The ABC announced yesterday that the controversial barrister would not appear on the episode, which focused on sexual harassment and the #metoo movement.
“There has been a late change to the panel for tonight’s special edition of Q&A on the #metoo movement,” the ABC said in a statement.
“Barrister Charles Waterstreet has had to withdraw because of concerns about his appearance expressed to him by the NSW Bar Association.
“It is disappointing Mr Waterstreet will not be able to contribute to the perspectives canvassed in tonight’s discussion.”
The ABC had confirmed just three days before that Mr Waterstreet would appear on the program, following weeks of debate over the validity of his seat on the panel.
Mr Waterstreet was accused of sexual harassment late last year by a Sydney law student.
Her interview with New Matilda prompted a number of other women to step forward with similar allegations.
Mr Waterstreet rejected the claims and later said he looked forward to a “lively debate” on Q&A.
The NSW Bar Association confirmed yesterday that president Arthur Moses SC advised Mr Waterstreet to withdraw from the program.
“The Bar Association confirms that the president of the Bar Association, Arthur Moses SC, wrote to Mr Waterstreet informing him that it was his firm view that it was neither appropriate or prudent for him to appear on the Q&A television program to discuss issues concerning the #metoo anti-sexual harassment movement,” the association said in a statement.
“The reasons for that view being expressed by the president were communicated to Mr Waterstreet and it is not appropriate that those reasons be disclosed by the Bar Association.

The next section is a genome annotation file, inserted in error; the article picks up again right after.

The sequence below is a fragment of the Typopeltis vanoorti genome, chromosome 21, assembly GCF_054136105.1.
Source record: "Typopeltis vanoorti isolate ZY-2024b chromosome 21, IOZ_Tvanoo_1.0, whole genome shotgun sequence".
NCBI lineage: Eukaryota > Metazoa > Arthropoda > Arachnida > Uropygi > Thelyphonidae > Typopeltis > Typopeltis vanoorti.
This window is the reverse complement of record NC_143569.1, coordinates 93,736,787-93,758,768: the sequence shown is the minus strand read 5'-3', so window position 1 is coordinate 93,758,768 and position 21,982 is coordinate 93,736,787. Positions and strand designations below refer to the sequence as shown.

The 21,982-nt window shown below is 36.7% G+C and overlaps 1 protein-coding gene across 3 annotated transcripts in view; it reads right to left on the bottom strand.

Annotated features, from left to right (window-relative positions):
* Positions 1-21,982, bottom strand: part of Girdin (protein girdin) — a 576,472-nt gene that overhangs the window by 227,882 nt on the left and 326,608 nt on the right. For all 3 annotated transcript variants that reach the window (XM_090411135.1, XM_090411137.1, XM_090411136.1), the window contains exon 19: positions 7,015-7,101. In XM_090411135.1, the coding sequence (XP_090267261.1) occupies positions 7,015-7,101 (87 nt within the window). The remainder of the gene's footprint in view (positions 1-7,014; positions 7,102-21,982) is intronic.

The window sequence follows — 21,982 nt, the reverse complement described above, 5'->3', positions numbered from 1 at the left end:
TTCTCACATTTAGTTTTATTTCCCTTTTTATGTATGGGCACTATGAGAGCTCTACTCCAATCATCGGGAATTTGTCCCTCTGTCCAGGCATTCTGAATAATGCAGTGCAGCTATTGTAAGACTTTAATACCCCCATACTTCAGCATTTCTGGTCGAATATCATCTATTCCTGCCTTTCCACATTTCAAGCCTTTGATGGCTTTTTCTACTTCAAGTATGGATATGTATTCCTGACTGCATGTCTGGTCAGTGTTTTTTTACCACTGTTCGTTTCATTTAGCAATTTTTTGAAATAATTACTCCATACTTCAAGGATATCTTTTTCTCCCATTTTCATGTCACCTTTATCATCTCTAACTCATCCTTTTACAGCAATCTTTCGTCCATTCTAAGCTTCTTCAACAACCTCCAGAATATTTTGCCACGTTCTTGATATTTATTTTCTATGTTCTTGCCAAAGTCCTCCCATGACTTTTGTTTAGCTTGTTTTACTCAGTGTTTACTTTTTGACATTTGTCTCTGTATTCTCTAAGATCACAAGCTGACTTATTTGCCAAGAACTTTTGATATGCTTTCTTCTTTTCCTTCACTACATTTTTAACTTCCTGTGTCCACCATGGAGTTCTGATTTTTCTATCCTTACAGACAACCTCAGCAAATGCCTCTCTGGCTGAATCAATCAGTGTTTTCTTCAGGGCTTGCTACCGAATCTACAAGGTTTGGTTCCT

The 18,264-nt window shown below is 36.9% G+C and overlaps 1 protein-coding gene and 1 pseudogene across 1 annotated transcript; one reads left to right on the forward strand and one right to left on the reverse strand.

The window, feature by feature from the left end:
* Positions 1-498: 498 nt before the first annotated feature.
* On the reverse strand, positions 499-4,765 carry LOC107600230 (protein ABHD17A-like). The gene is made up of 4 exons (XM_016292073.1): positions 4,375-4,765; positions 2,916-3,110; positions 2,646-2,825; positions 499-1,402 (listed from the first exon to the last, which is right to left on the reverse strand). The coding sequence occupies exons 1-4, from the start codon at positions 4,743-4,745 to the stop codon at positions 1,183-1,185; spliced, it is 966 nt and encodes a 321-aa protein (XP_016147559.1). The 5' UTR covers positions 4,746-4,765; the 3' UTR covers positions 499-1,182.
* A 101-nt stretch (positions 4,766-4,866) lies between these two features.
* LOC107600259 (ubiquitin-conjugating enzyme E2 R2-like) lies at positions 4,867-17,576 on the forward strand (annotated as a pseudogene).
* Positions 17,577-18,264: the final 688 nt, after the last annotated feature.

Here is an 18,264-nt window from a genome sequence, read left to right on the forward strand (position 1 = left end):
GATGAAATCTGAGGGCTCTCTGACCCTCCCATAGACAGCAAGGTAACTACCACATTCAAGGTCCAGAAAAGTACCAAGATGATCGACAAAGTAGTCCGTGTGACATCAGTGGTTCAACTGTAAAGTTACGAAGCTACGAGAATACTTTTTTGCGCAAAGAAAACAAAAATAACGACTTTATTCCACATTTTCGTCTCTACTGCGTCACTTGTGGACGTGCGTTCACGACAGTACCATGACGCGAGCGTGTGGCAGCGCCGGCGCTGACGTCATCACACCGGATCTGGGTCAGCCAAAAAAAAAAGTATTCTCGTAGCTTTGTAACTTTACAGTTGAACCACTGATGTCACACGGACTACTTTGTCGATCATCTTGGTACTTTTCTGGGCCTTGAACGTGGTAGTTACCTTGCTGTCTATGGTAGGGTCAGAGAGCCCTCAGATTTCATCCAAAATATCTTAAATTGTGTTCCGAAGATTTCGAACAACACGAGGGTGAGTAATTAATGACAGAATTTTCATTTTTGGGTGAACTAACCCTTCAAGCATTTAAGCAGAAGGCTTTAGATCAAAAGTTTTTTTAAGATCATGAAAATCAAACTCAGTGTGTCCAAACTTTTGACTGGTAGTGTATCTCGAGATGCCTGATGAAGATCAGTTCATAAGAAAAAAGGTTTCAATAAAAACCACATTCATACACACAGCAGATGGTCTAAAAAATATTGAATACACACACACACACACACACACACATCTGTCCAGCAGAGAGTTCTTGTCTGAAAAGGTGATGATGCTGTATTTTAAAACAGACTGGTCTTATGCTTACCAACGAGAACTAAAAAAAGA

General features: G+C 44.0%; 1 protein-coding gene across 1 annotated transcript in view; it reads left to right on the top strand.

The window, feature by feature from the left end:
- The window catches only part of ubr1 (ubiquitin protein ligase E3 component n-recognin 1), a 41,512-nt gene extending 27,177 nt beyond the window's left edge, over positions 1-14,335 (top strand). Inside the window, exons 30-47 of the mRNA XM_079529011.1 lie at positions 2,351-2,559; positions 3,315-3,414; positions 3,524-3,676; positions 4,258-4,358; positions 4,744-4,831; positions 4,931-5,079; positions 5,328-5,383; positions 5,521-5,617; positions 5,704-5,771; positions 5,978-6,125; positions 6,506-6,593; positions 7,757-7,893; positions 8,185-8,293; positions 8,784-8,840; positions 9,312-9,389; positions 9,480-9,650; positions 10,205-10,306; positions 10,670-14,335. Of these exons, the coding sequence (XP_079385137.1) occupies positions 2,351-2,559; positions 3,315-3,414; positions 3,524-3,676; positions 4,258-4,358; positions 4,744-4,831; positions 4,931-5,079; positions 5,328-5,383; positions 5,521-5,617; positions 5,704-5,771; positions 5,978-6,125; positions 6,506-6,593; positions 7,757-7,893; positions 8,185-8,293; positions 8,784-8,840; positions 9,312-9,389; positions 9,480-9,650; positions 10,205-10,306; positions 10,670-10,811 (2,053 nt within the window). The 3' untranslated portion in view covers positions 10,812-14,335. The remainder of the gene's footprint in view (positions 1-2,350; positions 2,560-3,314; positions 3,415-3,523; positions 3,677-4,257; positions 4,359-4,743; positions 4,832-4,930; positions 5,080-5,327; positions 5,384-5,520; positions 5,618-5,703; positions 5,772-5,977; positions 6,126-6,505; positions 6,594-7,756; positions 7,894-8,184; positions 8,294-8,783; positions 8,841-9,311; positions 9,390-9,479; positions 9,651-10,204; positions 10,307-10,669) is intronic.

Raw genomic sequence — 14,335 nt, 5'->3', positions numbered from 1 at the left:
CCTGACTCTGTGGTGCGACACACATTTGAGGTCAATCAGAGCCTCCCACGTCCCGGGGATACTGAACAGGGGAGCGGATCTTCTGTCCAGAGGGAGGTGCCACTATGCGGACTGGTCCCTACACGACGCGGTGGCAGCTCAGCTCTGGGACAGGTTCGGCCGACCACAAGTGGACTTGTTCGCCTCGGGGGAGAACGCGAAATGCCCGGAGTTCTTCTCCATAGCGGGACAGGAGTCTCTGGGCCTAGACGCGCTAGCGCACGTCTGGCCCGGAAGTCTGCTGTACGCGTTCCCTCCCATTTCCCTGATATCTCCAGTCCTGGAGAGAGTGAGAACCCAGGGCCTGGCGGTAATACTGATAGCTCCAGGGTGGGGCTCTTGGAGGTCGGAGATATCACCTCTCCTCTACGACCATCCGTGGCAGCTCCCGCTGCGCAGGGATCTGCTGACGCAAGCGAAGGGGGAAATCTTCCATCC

In a tweet yesterday, Mr Waterstreet expressed his regret that he would not be appearing on Q&A but said it would be inappropriate for him to do so.
“It is with deep regret that I announce that I am pulling out of the Q&A special on the
#metoo movement,” he wrote.
“I would like to thank the ABC for inviting me to be on the panel. I was looking forward to discussing the topic from a legal perspective, sharing my knowledge of the law and past cases to broaden the wider community’s knowledge of this important subject.
“However, I must be first and foremost guided by my obligations to the NSW Bar Association and the broader legal profession.
“When considering these obligations I do not consider that it would be appropriate for me to appear on the panel, given the controversial nature of the topics. I look forward to watching the other panellists tonight.”
Leah Marrone, president of the Women Lawyers Association of South Australia, wrote in Lawyers Weekly last week that she felt “physically ill” when she heard that Mr Waterstreet was set to appear on a panel about sexual harassment.
“Q&A’s panel selection begins from the false premise that all opinions are equal and worthy of air time,” Ms Marrone said.
“Worse than this, having an alleged perpetrator on the program gives his voice a greater platform and greater weight than his alleged victims, who are not present on the panel.
“Would the show put an alleged perpetrator of domestic violence on the show to demonstrate the argument ‘for’ beating your spouse? Of course not, that would be outrageous, and I say this is equally the case.”
Ms Marrone told Lawyers Weekly yesterday she was pleased that Mr Waterstreet withdrew from the panel.
“I'm very pleased about it, especially coming from the professional body,” she said.
“I think it's a good sign, and look forward to the Bar Associations and Law Societies engaging more with the cultural factors which contribute to sexual harassment and gender discrimination.”
The Q&A #metoo panel included Maurice Blackburn employment law principal Josh Bornstein, The Australian columnist Janet Albrechtsen, Macquarie University professor of media Catharine Lumby and The Preatures lead singer Isabella Manfredi, who has spoken out about sexual harassment in the music industry.